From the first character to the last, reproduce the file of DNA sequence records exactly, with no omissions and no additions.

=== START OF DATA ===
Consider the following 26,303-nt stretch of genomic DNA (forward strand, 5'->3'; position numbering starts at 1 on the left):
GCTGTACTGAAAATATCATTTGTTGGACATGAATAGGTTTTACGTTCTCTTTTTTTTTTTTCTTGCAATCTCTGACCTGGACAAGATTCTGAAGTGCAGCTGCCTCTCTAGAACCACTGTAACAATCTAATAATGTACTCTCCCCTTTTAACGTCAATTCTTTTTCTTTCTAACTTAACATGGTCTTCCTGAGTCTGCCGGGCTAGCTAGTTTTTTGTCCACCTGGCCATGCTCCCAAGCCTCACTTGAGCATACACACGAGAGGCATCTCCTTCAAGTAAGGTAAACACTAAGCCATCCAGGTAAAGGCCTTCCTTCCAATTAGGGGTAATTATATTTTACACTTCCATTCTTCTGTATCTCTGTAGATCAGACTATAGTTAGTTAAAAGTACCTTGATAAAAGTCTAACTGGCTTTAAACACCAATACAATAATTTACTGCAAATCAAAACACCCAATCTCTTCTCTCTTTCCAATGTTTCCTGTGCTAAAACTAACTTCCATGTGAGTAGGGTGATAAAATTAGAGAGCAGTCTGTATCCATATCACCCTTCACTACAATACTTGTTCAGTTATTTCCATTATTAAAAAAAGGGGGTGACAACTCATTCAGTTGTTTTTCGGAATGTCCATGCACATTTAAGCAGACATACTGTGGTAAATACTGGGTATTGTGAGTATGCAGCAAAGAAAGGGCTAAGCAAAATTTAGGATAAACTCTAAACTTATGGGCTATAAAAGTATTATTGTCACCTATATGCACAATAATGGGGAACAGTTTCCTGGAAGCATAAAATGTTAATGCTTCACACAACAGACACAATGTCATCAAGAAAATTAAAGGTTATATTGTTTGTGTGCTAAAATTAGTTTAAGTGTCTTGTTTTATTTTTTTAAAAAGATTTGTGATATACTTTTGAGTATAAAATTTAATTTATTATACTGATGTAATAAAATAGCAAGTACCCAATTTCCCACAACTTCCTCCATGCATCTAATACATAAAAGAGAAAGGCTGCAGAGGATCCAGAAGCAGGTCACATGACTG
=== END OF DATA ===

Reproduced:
Consider the following 26,303-nt stretch of genomic DNA (forward strand, 5'->3'; position numbering starts at 1 on the left):
GCTGTACTGAAAATATCATTTGTTGGACATGAATAGGTTTTACGTTCTCTTTTTTTTTTTTCTTGCAATCTCTGACCTGGACAAGATTCTGAAGTGCAGCTGCCTCTCTAGAACCACTGTAACAATCTAATAATGTACTCTCCCCTTTTAACGTCAATTCTTTTTCTTTCTAACTTAACATGGTCTTCCTGAGTCTGCCGGGCTAGCTAGTTTTTTGTCCACCTGGCCATGCTCCCAAGCCTCACTTGAGCATACACACGAGAGGCATCTCCTTCAAGTAAGGTAAACACTAAGCCATCCAGGTAAAGGCCTTCCTTCCAATTAGGGGTAATTATATTTTACACTTCCATTCTTCTGTATCTCTGTAGATCAGACTATAGTTAGTTAAAAGTACCTTGATAAAAGTCTAACTGGCTTTAAACACCAATACAATAATTTACTGCAAATCAAAACACCCAATCTCTTCTCTCTTTCCAATGTTTCCTGTGCTAAAACTAACTTCCATGTGAGTAGGGTGATAAAATTAGAGAGCAGTCTGTATCCATATCACCCTTCACTACAATACTTGTTCAGTTATTTCCATTATTAAAAAAAGGGGGTGACAACTCATTCAGTTGTTTTTCGGAATGTCCATGCACATTTAAGCAGACATACTGTGGTAAATACTGGGTATTGTGAGTATGCAGCAAAGAAAGGGCTAAGCAAAATTTAGGATAAACTCTAAACTTATGGGCTATAAAAGTATTATTGTCACCTATATGCACAATAATGGGGAACAGTTTCCTGGAAGCATAAAATGTTAATGCTTCACACAACAGACACAATGTCATCAAGAAAATTAAAGGTTATATTGTTTGTGTGCTAAAATTAGTTTAAGTGTCTTGTTTTATTTTTTTAAAAAGATTTGTGATATACTTTTGAGTATAAAATTTAATTTATTATACTGATGTAATAAAATAGCAAGTACCCAATTTCCCACAACTTCCTCCATGCATCTAATACATAAAAGAGAAAGGCTGCAGAGGATCCAGAAGCAGGTCACATGACTG